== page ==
Authors: Pinelopi Koujianou Goldberg and Rebecca Hellerstein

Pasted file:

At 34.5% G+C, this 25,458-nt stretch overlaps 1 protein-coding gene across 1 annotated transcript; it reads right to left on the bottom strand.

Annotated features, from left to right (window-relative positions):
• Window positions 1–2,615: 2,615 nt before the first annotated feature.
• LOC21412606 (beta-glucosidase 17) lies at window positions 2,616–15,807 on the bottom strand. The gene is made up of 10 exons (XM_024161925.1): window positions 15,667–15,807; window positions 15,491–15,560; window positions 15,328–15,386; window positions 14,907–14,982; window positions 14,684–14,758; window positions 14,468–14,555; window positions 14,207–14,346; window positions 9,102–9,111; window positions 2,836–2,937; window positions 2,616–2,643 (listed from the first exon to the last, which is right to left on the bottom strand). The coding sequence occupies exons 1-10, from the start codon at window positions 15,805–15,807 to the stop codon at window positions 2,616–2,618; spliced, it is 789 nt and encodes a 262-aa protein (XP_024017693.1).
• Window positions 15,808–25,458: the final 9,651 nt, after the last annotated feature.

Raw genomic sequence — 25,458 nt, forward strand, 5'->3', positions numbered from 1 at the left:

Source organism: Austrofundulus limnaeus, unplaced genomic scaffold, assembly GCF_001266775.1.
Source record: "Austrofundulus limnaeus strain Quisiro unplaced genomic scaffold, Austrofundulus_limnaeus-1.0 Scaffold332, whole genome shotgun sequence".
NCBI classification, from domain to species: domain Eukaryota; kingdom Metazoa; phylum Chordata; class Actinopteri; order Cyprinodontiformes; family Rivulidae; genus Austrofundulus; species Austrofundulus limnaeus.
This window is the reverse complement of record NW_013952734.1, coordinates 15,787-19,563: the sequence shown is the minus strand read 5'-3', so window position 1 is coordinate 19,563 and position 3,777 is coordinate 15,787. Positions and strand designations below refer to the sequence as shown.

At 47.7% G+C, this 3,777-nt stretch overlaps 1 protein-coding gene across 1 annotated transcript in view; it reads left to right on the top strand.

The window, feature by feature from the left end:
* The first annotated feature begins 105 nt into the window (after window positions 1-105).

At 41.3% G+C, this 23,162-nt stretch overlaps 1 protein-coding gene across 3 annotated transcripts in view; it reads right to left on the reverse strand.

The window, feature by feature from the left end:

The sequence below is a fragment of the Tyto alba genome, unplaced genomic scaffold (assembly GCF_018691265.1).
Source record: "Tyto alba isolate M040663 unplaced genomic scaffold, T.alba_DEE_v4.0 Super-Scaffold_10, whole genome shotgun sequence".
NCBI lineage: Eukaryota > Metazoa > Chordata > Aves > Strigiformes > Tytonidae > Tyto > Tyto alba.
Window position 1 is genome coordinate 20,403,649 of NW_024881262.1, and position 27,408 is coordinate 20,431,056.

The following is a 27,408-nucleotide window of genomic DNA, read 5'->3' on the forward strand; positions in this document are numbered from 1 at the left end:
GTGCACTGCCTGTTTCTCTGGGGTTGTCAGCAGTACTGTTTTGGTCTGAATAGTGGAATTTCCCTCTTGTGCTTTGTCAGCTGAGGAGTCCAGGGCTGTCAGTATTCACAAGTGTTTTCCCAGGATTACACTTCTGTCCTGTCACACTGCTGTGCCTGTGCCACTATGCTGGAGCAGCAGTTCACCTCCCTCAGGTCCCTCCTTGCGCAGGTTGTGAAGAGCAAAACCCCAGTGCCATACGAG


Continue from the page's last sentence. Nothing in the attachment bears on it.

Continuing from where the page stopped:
The inertia of the local-currency prices of traded goods in the face of exchange-rate changes is a well-documented phenomenon in international economics. This paper develops a structural model to identify the sources of this local-currency price stability and applies it to microdata from the beer market. The empirical procedure exploits manufacturers' and retailers’ first-order conditions in conjunction with detailed information on the frequency of price adjustments following exchange-rate changes to quantify the relative importance of local nontraded cost components, markup adjustment by manufacturers and retailers, and nominal price rigidities in the incomplete transmission of such changes to prices. We find that, on average, approximately 60 percent of the incomplete exchange rate pass-through is due to local nontraded costs, 8 percent to markup adjustment, 30 percent to the existence of own-brand price adjustment costs, and 1 percent to the indirect/strategic effect of such costs, though these results vary considerably across individual brands according to their market shares.